A Nov. 3 Reuters report elaborated on this claim, citing three people familiar with FTX operations. The sources said Bankman-Fried moved at least at least $4 billion in FTX funds secured by assets in aid of Alameda Research. While two sources disclosed that a portion of the money were customer deposits, the precise value of the assets could not be established.
One of the losses incurred by Alameda Research was a $500 million loan agreement with crypto lender Voyager Digital – which later filed for bankruptcy protection. Aside from cash, the crypto exchange's FTT token and its shares in the trading platform Robinhood Markets Inc. were used to support the beleaguered trading company. Reuters also mentioned that Bankman-Fried, who has since stepped down as FTX's CEO, did not talk to others about the fund transfer.
A separate report by the Wall Street Journal (WSJ) revealed that FTX loaned more than half of its $16 billion in customer funds to Alameda overall. Bankman-Fried himself told an investor that Alameda Research owes FTX nearly $10 billion. The WSJ also mentioned that the beleaguered trading company had to withdraw additional loans from other financial companies as well, amounting to $1.5 billion as per sources familiar with the issue.
CoinDesk first reported that Alameda Research held a huge amount of non-cash FTT on its balance sheet, inciting speculation that the trading firm lacked adequate liquidity.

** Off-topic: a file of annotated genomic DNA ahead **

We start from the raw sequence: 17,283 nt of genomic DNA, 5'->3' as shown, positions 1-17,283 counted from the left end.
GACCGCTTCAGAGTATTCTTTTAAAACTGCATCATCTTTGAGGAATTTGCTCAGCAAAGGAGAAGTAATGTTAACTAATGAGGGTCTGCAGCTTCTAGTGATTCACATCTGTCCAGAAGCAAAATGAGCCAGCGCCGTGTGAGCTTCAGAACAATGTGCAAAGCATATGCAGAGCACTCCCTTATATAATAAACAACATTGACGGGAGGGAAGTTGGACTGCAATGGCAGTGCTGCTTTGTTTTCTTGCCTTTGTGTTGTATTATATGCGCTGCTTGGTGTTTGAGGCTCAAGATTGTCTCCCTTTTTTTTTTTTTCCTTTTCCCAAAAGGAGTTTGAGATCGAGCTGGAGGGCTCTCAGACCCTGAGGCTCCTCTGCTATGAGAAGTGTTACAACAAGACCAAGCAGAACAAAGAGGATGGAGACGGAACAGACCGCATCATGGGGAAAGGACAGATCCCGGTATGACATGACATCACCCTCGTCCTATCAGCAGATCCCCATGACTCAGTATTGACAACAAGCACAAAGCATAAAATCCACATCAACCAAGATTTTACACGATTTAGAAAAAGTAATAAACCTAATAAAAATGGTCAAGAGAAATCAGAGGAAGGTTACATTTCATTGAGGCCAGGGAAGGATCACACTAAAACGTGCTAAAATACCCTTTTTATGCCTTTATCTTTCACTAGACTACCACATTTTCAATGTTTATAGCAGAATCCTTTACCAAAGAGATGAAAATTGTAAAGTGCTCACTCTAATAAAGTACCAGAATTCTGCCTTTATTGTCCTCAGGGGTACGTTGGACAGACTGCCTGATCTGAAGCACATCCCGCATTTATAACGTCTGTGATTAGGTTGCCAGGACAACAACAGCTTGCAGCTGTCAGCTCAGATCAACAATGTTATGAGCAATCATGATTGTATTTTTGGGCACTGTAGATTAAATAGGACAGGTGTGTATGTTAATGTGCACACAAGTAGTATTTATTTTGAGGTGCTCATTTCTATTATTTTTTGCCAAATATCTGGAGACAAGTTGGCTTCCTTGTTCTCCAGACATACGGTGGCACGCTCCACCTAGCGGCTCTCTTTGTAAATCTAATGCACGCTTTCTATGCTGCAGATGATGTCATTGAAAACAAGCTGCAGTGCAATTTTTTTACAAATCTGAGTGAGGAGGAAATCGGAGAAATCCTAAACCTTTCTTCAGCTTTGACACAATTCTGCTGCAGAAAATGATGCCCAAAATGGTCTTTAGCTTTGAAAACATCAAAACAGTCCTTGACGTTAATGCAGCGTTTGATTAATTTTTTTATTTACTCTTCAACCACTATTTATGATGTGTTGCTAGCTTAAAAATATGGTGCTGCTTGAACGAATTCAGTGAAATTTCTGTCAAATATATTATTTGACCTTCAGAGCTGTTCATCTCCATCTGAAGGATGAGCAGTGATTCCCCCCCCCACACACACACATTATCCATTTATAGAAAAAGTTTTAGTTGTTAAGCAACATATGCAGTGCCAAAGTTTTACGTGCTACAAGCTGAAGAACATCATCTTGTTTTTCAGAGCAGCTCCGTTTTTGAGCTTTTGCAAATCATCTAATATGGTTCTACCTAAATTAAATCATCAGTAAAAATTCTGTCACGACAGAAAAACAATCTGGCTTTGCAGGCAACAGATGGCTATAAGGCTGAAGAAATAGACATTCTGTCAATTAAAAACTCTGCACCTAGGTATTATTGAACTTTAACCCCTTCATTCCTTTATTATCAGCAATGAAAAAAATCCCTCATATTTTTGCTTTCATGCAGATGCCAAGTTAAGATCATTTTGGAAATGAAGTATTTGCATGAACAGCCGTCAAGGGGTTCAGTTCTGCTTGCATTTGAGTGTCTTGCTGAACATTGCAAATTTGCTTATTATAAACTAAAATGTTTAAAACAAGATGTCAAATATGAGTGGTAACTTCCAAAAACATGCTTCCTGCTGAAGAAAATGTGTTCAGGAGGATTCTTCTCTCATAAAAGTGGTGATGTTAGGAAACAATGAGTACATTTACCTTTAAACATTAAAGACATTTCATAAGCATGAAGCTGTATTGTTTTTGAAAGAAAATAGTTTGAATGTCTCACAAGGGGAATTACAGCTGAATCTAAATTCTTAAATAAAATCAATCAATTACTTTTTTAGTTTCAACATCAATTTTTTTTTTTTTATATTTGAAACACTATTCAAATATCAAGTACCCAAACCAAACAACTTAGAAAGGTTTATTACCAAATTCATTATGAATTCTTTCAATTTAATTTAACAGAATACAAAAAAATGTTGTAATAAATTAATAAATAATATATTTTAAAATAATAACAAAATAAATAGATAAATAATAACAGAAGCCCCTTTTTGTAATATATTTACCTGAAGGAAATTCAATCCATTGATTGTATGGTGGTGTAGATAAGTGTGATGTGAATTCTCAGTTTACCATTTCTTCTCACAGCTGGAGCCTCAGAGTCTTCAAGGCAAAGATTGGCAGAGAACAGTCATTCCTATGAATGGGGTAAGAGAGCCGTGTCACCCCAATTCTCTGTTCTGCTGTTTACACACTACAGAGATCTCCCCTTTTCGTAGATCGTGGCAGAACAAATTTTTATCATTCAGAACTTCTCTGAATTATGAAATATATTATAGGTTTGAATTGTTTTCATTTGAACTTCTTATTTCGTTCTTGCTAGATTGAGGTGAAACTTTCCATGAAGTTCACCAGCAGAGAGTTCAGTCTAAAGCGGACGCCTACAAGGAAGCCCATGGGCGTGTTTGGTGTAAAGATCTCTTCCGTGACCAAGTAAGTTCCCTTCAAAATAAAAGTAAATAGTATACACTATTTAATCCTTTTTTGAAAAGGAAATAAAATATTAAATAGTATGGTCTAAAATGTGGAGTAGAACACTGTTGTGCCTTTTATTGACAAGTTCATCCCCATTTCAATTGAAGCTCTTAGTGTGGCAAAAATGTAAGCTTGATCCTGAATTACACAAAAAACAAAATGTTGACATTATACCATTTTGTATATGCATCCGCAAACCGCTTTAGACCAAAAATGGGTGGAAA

FTX stopped all non-fiat customer withdrawals on Nov. 1, after collecting $6 billion in withdrawal requests over 72 hours early last week. Users rushed to pull out $6 billion crypto tokens, with daily withdrawals totaling tens of millions of dollars. This forced the platform to pause customer withdrawals after speculations around a possible liquidity crunch began to wear down customer confidence in the platform.
The Securities and Exchange Commission (SEC) and the Commodity Futures Trading Commission began probing FTX over alleged mismanagement of customer funds. The Department of Justice (DOJ) has also reportedly been involved in the matter.
The reports only serve to multiply the turmoil surrounding Bankman-Fried's crypto company, which only worsened after rival Binance backed out of its plan to purchase FTX.
FTX originally agreed on Nov. 1 to be acquired by Binance, mentioning a liquidity crunch. Binance CEO Changpeng Zhao signed a non-binding letter of intent to buy FTX to alleviate liquidity pressure. The next day, however, Zhao's company pulled out of the deal after doing due diligence on FTX's finances.
Binance said on Nov. 2 that it decided to pull out of the deal. It accused FTX of mismanaging users' assets, also dropping hints of alleged regulatory probes.
"Our hope was to be able to support FTX's customers to provide liquidity, but the issues are beyond our control or ability to help," Binance stated. (Related: Binance backs out of bailout plan to rescue FTX, causing further turmoil across crypto markets.)
After the supposed deal with Binance went out the window, Bankman-Fried took to Twitter and wrote a broad mea culpa regarding FTX. He added that Alameda is "winding down" its trading and "one way or another, soon they won't be trading on FTX anymore."
Watch the video below that explains the FTX collapse in 99 seconds.
This video is from the Planet Zedta channel on Brighteon.com.